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Ultralight Ultra-fast Backpacking Makeovers

Ultralight ultra-fast backpacking makeovers-2

A few years ago, ultralight backpacking used to require a religious conversion or at least a change in your packing “philosophy.” Those days are over. You don’t need to learn new skills or take a mentored backpacking trip if you already have some backpacking experience. Today, if you want to go light, toss out your old gear and just start from scratch. As long as you do a few low-risk shakedown trips before taking a more committing route, there’s little downside to jumping in with both feet.

The Big Three

When it comes to weight reduction, the biggest weight reductions come from lightening the big three: your backpack, shelter, and sleep system, including a sleeping pad and whatever insulation you prefer, i.e. a sleeping bag or quilt. You’ll be well on your way to ultralight nirvana if all you do is swap out your heavier kit for lighter weight versions of the same items.

Here are three suggested makeovers for these items to give you a feel the weight reductions that are possible at different price points. None of these items require much in terms of additional skill development.

For example, I’ve only listed tents that come with floors and bug netting and not floorless pyramids, flat tarps or other more extreme UL shelters like poncho tarps. If you switch from a sleeping bag to a quilt, you don’t have to worry about a sleeping pad attachment system because the tent walls will block any drafts. Finally, all of the packs below have internal frames and should be easy to switch to if you already use an internal frame pack.

Why isn’t hammock gear listed below? If you haven’t used hammocks before they do require a significant amount of new skill development and the learning curve can be expensive. People who hammock are also generally more interested in comfort and less obsessed with gear weight. They still care about it, but not to the degree that conventional ground sleepers do.

Inexpensive Ultralight Makeover ($) – 96.2 oz for $623

Moderate-Priced Ultralight Makeover ($$) – 73 oz for $1017

Expensive Ultralight Makeover ($$$) – 64 oz for $1435

Ultralight Economics

While can spend a huge amount of money to swap out your existing backpacking gear for lighter weight alternatives, you don’t have to. Granted, the $623 dollar (96.2 oz) Inexpensive Ultralight Makeover above isn’t chump change, but it’s a lot more affordable than the $1435 dollar (64 oz) Expensive Ultralight Makeover list. You’ll have to decide whether it’s worth spending $812 dollars to reduce the weight of your gear list an additional 32.2 oz (2 lb 0.2 oz). Just remember, a liter of water weighs 32 oz.

Furthermore, besides weight, there’s no huge functional difference between the items on all three of these lists. While it is fun to get the lightest weight gear, there are quickly diminishing returns for your money. There’s very little incremental value in buying the most expensive, lightest weight, backpacking gear, because the less expensive stuff listed above, will work just a well.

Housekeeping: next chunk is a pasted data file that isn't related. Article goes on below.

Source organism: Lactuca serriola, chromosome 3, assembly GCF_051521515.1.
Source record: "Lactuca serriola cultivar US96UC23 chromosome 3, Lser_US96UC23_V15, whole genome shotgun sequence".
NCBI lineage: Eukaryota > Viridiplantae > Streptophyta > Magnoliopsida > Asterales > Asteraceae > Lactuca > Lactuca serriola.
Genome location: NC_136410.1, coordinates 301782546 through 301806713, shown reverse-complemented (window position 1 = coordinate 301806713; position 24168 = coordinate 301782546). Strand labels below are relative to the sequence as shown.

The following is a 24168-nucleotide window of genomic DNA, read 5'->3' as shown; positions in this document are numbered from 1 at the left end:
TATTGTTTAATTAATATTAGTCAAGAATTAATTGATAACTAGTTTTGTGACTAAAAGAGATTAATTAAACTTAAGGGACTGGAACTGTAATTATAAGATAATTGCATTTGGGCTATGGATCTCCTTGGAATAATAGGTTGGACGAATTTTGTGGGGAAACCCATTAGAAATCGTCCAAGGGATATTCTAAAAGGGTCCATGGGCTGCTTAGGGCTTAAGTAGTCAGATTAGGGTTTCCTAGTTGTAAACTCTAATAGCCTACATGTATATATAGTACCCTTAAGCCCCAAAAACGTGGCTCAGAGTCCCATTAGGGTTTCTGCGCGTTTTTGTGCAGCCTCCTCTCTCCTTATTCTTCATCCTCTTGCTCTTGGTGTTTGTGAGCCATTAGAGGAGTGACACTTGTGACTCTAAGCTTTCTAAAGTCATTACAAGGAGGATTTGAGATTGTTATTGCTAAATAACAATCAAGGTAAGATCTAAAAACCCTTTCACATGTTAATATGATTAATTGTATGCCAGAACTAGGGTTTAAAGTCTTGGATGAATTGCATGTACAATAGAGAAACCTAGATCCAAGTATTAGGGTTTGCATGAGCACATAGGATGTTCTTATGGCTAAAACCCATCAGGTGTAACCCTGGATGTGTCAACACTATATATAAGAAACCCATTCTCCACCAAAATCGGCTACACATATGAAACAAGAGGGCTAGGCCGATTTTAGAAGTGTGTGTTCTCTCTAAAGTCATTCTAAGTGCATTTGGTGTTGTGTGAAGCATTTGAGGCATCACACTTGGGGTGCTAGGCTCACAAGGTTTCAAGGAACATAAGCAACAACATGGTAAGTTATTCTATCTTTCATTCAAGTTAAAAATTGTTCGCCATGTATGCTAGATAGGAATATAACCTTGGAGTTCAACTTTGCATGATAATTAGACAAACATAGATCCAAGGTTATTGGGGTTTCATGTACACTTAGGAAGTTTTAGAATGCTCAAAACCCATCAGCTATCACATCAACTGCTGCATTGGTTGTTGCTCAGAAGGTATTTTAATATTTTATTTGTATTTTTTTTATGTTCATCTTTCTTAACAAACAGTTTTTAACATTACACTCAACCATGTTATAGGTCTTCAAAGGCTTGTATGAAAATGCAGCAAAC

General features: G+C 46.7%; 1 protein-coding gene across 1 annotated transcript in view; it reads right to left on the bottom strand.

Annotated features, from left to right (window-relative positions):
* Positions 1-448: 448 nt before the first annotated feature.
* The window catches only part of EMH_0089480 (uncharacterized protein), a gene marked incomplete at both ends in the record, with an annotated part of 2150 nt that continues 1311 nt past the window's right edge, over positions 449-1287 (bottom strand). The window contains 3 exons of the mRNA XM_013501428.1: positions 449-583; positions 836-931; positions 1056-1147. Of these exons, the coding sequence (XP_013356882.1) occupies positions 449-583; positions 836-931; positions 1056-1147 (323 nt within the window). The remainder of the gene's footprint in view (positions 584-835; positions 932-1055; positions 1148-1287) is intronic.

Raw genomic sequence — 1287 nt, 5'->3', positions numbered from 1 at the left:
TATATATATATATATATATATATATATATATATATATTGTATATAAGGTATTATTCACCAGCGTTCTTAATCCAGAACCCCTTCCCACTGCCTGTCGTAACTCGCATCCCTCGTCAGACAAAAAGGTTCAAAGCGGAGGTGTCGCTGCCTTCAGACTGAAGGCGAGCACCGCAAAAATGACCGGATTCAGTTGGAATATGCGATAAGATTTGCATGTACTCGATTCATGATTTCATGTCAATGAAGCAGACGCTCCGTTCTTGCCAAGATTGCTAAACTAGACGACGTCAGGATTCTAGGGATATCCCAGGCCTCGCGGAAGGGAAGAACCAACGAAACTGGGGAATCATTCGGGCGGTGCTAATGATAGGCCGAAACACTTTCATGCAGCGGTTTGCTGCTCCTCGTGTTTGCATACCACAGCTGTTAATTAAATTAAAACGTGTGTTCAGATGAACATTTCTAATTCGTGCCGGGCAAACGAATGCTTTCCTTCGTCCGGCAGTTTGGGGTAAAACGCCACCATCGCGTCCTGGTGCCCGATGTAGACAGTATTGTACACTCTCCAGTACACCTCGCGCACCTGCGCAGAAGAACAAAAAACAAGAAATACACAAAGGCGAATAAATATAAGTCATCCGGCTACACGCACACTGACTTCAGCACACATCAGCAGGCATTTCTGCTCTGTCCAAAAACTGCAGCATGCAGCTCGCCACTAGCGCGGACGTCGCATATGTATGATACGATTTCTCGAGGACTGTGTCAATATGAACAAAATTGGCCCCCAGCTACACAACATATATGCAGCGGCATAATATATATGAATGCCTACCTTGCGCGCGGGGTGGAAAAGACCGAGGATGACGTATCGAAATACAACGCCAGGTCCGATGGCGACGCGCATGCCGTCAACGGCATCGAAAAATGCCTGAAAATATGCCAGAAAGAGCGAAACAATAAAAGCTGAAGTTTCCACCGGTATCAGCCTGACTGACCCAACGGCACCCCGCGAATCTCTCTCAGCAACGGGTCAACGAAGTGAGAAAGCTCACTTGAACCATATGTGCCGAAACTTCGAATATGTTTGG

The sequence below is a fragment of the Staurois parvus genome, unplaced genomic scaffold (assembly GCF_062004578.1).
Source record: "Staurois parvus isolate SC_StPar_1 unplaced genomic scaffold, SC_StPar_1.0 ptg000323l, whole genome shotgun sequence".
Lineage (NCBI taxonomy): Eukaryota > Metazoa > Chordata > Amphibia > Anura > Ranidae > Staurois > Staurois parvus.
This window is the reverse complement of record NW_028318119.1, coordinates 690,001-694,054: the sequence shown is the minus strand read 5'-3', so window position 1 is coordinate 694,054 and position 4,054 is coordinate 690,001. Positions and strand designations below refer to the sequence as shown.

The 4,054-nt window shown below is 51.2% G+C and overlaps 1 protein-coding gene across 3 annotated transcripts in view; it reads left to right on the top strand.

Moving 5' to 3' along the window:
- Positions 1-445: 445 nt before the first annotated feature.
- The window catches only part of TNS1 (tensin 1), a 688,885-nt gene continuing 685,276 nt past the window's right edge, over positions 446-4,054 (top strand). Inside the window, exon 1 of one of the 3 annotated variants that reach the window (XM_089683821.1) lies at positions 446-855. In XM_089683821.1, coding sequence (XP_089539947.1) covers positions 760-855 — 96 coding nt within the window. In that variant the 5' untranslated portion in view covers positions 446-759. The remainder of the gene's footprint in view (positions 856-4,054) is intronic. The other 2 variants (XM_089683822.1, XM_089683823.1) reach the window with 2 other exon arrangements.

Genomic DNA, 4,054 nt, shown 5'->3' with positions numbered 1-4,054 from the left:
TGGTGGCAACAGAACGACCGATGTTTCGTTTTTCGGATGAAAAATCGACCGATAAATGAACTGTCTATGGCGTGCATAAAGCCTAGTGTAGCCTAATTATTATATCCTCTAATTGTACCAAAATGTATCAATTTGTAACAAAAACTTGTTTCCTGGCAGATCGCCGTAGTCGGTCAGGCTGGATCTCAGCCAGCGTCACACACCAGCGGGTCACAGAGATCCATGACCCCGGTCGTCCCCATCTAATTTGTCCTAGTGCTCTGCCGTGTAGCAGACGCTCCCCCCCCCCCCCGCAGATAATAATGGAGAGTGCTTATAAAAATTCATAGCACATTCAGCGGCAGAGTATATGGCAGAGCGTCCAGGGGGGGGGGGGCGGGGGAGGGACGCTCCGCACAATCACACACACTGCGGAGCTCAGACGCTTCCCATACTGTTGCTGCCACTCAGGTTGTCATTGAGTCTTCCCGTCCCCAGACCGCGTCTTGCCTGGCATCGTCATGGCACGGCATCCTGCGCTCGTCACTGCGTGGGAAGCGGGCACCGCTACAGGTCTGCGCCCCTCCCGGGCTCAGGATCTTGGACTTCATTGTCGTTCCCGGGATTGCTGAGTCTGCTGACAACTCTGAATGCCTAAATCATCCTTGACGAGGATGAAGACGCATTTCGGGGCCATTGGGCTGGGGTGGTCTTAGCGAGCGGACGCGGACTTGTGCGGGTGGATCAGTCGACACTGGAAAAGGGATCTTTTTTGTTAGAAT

Now stop obsessing about your gear weight and go hike somewhere! The point is to get out and have adventures, not sit around indoors and surf lightweight backpacking web sites.

The most expensive gear is gear you never use. 

Updated 2018.

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24 comments

  1. Philip, I think you will find that UL gear is really not that expensive. While some is, for example a good sleeping bag/quilt, most items are relatively cheaper. For example a grease pot is far cheaper than a titanium pot and actually works a bit better. Sleeping systems are another story. A cheap 2.5oz canister stove works well with a piece of a dollar aluminum tray as a wind screen. Alky stoves are even cheaper…and lighter. Shelters are fairly expensive if you need a floor and an interior bug screen, but UltraLight means a tarp which is lighter and just as functional when coupled with a small piece of polycro and head netting. The weight difference is about half. Closed Cell Foam pads are quite a bit less expensive than a NeoAir. And a cheap rain jacket doubles as a wind jacket for less than $35 and is genuinely water proof… But, you make good points about the makeovers. And, Thanks for listing these…newcomers are never fully equipped, it seems.

    • I agree with most of what you said, add in a cat can stove made from a $0.79 can of cat food, making your own stuff sacks, or not using them at all. However, pitching a weather worthy tarp would most likely require more than just basic skills.

  2. Have you ever reviewed Hammock Gear’s quilt? How does it compare with Enlightened Equipment?

    • I’ve had both. If you are a hammock camper, get the Hammock Gear, a ground camper, get the EE. Reason is the HG does not have a very good pad attachment system. Also, IMHO, the EE is a warmer quilt.

      • EE has many different models. Regardless, it shouldn’t matter which cottage quilt you get if you’re in a tent. It does if your under a tarp, but with walls and a floor there’s not any significant difference in performance.

  3. Could not agree more with the last statements of this article on the most expensive equipment!!! In my search for a lighter pack, I have purchased packs which ultimately did not fit or were unsuitable for my needs, very expensive decisions. Reviews from folks following similar objectives are always helpful and this site provides exceptional advice to a large segment of backpackers . Ultralight trolls and evangelists offering trail advice to backpackers carrying heavier equipment do not always consider the larger picture.

  4. Once again, you have given short shrift to hammock campers. Here is my list:

    Item Weight (oz) List Price
    Hyperlite Mountain Gear Southwest 3400 Size L 35 $345
    Dream Hammock 11 Foot Darien 19 135
    Hammock Gear Burrow Econ 30 19 158